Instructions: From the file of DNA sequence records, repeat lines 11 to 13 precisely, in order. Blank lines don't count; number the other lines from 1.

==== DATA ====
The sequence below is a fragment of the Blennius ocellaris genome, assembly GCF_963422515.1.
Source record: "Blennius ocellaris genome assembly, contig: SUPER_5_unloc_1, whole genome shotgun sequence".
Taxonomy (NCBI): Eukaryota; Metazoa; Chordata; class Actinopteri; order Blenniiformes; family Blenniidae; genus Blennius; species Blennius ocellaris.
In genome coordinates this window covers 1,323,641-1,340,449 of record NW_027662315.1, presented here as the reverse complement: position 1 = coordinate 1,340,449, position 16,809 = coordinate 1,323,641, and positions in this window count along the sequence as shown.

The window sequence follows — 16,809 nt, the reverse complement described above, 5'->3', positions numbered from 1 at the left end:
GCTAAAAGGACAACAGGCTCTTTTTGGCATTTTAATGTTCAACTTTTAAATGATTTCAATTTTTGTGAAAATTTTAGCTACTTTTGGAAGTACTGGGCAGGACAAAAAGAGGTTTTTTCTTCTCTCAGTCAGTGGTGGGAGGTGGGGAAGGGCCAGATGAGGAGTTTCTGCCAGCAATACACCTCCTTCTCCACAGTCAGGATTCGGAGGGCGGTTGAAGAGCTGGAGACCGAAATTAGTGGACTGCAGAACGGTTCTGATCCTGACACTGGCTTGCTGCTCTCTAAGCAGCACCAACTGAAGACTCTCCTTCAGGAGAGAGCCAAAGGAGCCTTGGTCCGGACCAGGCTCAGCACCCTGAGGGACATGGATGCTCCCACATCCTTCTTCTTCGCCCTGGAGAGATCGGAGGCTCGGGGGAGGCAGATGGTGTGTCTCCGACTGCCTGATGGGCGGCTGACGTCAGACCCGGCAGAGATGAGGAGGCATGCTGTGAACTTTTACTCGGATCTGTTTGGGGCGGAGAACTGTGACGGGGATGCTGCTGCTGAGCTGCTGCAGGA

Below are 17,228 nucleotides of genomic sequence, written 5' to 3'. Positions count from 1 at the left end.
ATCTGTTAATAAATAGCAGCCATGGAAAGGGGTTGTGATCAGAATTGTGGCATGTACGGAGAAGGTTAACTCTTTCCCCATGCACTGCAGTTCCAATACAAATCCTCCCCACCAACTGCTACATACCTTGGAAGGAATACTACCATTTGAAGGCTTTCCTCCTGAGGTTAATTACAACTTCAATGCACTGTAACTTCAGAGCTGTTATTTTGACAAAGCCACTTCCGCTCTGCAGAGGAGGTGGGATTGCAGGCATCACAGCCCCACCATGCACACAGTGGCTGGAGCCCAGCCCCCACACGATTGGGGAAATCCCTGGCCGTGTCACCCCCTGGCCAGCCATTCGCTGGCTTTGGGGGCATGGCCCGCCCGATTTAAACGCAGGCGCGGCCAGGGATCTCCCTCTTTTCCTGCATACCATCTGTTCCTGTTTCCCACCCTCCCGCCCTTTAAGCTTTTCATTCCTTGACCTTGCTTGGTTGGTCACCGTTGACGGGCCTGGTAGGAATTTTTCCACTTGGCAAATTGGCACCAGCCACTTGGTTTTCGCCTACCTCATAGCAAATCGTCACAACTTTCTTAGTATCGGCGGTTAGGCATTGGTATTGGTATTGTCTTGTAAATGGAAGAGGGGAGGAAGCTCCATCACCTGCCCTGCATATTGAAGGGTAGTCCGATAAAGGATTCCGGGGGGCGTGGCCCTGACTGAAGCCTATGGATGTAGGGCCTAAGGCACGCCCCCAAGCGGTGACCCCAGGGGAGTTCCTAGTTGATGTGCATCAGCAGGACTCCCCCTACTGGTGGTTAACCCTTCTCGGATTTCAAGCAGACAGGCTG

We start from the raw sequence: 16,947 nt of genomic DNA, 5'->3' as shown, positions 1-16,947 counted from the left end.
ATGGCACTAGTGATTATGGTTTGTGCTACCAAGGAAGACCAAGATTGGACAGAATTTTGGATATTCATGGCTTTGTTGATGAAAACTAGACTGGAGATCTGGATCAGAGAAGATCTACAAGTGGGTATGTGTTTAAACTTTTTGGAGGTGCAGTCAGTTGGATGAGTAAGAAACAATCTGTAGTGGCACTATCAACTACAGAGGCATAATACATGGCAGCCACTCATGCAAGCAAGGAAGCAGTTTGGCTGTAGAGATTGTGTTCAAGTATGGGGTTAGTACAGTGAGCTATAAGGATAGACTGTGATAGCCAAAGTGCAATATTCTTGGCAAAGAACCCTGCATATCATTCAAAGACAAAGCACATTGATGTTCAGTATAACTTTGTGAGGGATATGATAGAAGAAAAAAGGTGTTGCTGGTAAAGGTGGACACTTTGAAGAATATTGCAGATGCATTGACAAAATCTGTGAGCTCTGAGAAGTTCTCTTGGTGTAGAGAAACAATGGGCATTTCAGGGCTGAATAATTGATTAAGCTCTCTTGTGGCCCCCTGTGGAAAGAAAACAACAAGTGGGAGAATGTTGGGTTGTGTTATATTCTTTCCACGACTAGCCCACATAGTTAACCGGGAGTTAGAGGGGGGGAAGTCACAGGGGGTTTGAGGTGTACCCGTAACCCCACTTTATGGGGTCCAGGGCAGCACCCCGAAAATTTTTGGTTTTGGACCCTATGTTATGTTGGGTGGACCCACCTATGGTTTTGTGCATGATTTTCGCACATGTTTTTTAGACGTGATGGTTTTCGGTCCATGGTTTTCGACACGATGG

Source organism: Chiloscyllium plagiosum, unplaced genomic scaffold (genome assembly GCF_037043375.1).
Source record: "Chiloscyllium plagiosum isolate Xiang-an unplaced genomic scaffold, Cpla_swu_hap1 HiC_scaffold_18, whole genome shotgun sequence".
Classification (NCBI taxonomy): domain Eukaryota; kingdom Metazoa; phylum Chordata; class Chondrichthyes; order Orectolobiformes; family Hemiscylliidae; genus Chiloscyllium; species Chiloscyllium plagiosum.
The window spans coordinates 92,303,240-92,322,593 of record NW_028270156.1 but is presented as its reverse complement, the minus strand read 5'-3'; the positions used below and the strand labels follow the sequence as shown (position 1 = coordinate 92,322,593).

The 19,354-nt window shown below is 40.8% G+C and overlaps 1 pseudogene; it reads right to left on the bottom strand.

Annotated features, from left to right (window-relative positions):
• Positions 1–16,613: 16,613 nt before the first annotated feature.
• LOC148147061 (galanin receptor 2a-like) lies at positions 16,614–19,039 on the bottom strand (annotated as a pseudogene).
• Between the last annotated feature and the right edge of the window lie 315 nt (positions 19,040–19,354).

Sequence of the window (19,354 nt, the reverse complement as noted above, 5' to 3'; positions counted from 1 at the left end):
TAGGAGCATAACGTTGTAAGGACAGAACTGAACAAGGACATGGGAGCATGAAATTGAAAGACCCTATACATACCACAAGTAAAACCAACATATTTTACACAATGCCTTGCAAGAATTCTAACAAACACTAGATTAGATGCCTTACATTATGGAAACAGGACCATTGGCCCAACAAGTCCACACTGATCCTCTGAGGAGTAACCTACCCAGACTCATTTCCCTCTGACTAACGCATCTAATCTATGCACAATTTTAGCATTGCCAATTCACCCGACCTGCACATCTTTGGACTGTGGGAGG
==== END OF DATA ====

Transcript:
Source organism: Chiloscyllium plagiosum, unplaced genomic scaffold (genome assembly GCF_037043375.1).
Source record: "Chiloscyllium plagiosum isolate Xiang-an unplaced genomic scaffold, Cpla_swu_hap1 HiC_scaffold_18, whole genome shotgun sequence".
Classification (NCBI taxonomy): domain Eukaryota; kingdom Metazoa; phylum Chordata; class Chondrichthyes; order Orectolobiformes; family Hemiscylliidae; genus Chiloscyllium; species Chiloscyllium plagiosum.